KANSAS CITY, Mo. — Jae Edgar Bennett’s job is on the streets and running from one office to the next.
On Tuesday, Bennett met with a homeless man named Bill to get him housing, while fielding phone calls about others who need help, too.
Bill is a 65-year-old man basically living in his car and going from couch to couch.
Bennett’s organization, Street Medicine KC, strives to provide much more than just medicine for the body. They do street outreach, connecting folks to the help they need.
Functioning for three years without a physical address, and mostly working out of Hope Faith Ministries, the organization just secured a location. It’ll run out of the basement of Revolution United Methodist Church in Westport.
“From here to KU, all the way down to the Plaza, there are no significant social services that provide what we plan on providing here,” Bennett said.
They’ll do behavioral health, mental health and prescription medication services. They’ll also help folks get IDs and birth certificates, and find housing.
“When we’re looking at 68 percent of people on the streets right now that are homeless has a mental health issue, there has to be some type of addressing that more than the medical part,” Bennett said.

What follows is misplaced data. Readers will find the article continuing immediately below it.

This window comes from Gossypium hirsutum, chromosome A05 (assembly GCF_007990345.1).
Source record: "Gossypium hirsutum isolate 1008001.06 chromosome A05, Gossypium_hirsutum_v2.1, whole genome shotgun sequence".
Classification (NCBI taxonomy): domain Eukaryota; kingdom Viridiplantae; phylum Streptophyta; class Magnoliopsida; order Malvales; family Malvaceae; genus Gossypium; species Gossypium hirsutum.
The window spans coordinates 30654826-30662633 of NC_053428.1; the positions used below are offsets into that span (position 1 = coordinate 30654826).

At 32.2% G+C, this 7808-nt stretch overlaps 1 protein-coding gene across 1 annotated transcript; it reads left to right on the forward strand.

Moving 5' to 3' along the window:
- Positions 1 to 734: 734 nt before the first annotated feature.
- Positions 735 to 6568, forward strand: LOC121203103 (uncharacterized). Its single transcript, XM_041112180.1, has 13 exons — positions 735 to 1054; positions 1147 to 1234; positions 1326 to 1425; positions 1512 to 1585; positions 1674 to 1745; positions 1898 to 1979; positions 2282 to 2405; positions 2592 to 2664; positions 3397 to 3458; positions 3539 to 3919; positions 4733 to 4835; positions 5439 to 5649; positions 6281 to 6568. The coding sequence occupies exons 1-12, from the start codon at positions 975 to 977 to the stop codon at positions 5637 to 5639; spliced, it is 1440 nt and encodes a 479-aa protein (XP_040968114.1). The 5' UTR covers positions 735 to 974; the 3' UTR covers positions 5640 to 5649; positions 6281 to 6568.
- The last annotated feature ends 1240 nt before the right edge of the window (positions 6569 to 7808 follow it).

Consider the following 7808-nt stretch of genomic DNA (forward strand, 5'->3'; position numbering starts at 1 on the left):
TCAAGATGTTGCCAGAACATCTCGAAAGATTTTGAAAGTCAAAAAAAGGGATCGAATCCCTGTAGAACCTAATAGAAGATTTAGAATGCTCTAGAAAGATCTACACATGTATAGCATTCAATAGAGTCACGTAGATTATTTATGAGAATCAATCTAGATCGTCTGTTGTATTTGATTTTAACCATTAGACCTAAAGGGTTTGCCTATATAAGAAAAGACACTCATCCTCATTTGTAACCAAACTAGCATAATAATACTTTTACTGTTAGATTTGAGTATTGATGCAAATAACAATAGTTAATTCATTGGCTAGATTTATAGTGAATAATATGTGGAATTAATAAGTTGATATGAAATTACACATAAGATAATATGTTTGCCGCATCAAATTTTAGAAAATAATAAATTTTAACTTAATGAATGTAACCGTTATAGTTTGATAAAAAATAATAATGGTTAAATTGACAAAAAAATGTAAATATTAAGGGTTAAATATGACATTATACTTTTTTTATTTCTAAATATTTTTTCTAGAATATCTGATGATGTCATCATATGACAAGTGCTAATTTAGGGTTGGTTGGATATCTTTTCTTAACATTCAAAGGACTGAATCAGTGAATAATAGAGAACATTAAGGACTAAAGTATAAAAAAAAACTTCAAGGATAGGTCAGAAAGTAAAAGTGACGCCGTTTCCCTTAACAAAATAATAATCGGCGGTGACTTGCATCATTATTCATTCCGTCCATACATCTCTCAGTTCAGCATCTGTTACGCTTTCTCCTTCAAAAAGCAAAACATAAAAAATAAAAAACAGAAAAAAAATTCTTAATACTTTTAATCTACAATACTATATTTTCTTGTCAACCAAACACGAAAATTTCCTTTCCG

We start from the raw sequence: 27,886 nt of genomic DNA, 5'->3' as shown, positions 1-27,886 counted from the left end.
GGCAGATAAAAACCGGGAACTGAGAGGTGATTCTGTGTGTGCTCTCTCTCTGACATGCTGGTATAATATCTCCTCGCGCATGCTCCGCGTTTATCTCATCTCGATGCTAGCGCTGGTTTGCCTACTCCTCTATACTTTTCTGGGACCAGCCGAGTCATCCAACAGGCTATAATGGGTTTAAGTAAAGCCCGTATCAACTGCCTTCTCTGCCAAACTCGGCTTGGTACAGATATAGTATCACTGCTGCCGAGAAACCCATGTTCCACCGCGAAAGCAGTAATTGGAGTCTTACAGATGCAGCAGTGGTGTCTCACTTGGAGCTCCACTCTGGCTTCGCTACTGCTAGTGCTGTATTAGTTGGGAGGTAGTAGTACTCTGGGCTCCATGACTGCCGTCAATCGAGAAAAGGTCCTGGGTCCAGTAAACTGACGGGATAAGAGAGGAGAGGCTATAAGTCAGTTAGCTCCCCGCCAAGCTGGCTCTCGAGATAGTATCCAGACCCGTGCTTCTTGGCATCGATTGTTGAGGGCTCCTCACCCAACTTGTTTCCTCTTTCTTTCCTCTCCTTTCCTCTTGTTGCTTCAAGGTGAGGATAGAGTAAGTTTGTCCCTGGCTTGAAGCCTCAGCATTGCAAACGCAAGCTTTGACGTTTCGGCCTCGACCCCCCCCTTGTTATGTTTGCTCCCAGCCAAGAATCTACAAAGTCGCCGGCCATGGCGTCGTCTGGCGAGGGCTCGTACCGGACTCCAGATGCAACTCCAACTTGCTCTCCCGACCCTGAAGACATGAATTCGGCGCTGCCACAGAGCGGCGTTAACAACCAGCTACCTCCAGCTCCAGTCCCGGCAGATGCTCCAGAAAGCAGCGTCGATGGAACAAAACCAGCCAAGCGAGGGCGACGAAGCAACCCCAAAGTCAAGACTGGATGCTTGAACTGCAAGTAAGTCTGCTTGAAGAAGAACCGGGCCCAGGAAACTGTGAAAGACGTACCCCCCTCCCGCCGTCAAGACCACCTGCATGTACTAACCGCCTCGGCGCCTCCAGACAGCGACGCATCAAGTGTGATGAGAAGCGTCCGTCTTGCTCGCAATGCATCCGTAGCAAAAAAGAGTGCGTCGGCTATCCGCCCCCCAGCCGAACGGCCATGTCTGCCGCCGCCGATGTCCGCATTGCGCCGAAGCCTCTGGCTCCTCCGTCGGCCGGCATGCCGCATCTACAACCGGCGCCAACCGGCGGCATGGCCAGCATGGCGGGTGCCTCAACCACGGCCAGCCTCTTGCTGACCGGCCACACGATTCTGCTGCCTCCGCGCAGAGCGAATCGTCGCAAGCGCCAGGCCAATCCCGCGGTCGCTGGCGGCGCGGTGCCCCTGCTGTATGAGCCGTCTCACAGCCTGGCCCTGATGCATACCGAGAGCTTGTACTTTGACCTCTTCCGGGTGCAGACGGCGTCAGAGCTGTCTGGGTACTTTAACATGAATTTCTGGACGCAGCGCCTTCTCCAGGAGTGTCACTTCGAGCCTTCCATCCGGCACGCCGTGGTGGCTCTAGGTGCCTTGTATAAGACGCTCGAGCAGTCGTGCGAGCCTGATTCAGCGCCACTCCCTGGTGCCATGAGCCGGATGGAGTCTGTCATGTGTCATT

With those statistics, the Street Medicine staff’s work can’t be done without partnerships, like the one with Reconciliation Services (RS) at 31st and Troost.
Sandy DeAtley is the Emergency Services Program Manager at RS and talks to Bennett multiple times a week.
"Jae will come to me and say, 'I’ve got this guy, he needs a birth certificate and I’m going to take him to get an ID.' So it’s really the partnership that helps reach those folks out in the camps that don’t come in and seek out services," DeAtley said.
Bennett says spreading out services in the metro will help save lives.
“We recently lost two people. That’s 14, so far, this year that have died on the streets. Eight of those were murdered, and the other six just died on the streets," Bennett said.
Maybe with more support, more homeless folks won’t have that fear.
At the end of Bennett’s visit with Bill, Bennett said he could get the man off the streets before Christmas.